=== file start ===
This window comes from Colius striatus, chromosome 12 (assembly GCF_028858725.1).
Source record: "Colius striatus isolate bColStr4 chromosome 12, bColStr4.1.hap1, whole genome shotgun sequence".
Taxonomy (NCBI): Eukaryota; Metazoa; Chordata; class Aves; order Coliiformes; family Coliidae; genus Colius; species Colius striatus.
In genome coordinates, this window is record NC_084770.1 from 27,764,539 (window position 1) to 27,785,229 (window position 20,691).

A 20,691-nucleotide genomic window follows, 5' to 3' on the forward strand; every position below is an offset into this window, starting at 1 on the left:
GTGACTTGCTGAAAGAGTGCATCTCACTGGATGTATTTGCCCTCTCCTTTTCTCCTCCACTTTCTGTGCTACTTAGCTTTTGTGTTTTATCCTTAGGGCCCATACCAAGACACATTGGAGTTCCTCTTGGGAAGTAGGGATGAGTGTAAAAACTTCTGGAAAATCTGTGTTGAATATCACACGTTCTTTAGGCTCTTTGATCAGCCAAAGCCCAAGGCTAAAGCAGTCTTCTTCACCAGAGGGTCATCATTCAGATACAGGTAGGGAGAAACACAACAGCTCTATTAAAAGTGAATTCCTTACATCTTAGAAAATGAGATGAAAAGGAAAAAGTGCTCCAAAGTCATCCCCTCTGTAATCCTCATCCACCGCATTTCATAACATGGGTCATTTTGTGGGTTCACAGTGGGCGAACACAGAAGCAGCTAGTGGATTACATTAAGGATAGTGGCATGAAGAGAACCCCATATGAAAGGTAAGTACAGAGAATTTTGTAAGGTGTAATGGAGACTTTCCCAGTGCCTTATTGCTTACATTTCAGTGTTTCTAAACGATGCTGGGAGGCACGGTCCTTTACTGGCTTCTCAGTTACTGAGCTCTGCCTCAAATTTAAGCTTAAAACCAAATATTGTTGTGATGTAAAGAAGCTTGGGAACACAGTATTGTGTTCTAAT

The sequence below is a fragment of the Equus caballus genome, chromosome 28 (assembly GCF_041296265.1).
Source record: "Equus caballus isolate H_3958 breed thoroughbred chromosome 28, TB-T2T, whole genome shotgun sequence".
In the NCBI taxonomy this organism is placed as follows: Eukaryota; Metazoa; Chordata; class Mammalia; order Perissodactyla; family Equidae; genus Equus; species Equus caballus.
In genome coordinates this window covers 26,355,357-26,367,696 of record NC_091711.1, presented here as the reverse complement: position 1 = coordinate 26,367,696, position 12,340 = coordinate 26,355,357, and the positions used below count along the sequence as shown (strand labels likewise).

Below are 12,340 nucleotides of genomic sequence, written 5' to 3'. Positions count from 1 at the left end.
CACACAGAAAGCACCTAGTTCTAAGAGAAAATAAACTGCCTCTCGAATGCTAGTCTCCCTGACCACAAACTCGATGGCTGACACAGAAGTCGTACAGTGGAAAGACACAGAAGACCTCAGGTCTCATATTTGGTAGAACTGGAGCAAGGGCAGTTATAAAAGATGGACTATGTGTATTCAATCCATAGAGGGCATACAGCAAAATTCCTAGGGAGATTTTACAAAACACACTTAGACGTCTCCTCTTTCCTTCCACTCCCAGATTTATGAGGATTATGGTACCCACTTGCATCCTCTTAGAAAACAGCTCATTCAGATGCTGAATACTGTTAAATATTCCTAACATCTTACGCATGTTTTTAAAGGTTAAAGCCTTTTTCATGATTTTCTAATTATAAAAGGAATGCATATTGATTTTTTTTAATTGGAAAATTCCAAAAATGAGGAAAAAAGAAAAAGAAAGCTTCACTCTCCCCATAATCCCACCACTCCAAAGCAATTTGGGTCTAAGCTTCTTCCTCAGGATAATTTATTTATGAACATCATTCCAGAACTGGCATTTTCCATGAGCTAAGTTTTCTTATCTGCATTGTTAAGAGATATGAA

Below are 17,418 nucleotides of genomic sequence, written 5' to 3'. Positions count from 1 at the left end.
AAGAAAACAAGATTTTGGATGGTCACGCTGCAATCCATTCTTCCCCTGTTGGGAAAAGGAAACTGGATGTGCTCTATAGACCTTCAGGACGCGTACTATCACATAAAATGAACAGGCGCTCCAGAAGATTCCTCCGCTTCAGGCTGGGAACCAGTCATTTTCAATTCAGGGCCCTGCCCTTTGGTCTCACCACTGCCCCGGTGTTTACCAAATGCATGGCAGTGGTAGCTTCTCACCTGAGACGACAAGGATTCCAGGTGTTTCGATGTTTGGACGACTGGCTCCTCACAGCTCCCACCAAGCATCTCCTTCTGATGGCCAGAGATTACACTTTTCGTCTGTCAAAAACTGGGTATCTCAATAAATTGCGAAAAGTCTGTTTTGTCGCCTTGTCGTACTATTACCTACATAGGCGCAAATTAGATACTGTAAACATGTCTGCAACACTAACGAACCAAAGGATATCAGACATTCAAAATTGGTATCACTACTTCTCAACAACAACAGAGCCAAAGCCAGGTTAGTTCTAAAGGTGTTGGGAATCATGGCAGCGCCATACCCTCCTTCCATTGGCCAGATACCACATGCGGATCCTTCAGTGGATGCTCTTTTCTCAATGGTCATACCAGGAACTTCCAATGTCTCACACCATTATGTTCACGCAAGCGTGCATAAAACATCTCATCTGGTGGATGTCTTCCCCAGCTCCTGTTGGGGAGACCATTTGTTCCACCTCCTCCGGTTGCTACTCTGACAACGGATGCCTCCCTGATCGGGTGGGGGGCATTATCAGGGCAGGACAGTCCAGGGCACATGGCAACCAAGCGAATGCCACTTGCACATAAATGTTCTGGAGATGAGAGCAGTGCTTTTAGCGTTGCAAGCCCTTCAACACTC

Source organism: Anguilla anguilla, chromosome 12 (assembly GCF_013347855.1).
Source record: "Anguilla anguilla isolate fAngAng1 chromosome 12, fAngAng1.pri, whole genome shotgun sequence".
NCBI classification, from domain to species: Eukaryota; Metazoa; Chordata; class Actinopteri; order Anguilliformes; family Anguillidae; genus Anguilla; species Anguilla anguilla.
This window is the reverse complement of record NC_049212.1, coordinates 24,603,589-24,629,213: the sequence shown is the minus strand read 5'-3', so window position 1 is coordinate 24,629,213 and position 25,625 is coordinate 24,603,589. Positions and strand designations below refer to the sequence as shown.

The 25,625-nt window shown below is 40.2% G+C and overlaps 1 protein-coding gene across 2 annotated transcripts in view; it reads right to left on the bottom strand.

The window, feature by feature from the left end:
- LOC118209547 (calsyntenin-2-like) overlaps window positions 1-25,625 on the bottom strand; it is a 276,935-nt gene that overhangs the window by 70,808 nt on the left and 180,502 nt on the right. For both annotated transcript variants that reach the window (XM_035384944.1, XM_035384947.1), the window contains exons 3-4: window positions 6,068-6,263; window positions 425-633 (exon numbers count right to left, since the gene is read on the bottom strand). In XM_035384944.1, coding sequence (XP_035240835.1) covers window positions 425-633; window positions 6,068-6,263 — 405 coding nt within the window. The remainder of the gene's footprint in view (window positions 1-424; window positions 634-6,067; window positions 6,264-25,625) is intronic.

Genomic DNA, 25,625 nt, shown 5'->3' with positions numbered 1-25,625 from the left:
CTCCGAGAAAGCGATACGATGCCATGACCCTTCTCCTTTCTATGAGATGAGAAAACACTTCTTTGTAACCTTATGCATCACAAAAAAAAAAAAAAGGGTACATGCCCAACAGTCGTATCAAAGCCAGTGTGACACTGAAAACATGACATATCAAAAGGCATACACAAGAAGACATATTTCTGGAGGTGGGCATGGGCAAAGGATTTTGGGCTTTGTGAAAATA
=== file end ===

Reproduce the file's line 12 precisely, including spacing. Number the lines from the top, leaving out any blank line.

CACACAGAAAGCACCTAGTTCTAAGAGAAAATAAACTGCCTCTCGAATGCTAGTCTCCCTGACCACAAACTCGATGGCTGACACAGAAGTCGTACAGTGGAAAGACACAGAAGACCTCAGGTCTCATATTTGGTAGAACTGGAGCAAGGGCAGTTATAAAAGATGGACTATGTGTATTCAATCCATAGAGGGCATACAGCAAAATTCCTAGGGAGATTTTACAAAACACACTTAGACGTCTCCTCTTTCCTTCCACTCCCAGATTTATGAGGATTATGGTACCCACTTGCATCCTCTTAGAAAACAGCTCATTCAGATGCTGAATACTGTTAAATATTCCTAACATCTTACGCATGTTTTTAAAGGTTAAAGCCTTTTTCATGATTTTCTAATTATAAAAGGAATGCATATTGATTTTTTTTAATTGGAAAATTCCAAAAATGAGGAAAAAAGAAAAAGAAAGCTTCACTCTCCCCATAATCCCACCACTCCAAAGCAATTTGGGTCTAAGCTTCTTCCTCAGGATAATTTATTTATGAACATCATTCCAGAACTGGCATTTTCCATGAGCTAAGTTTTCTTATCTGCATTGTTAAGAGATATGAA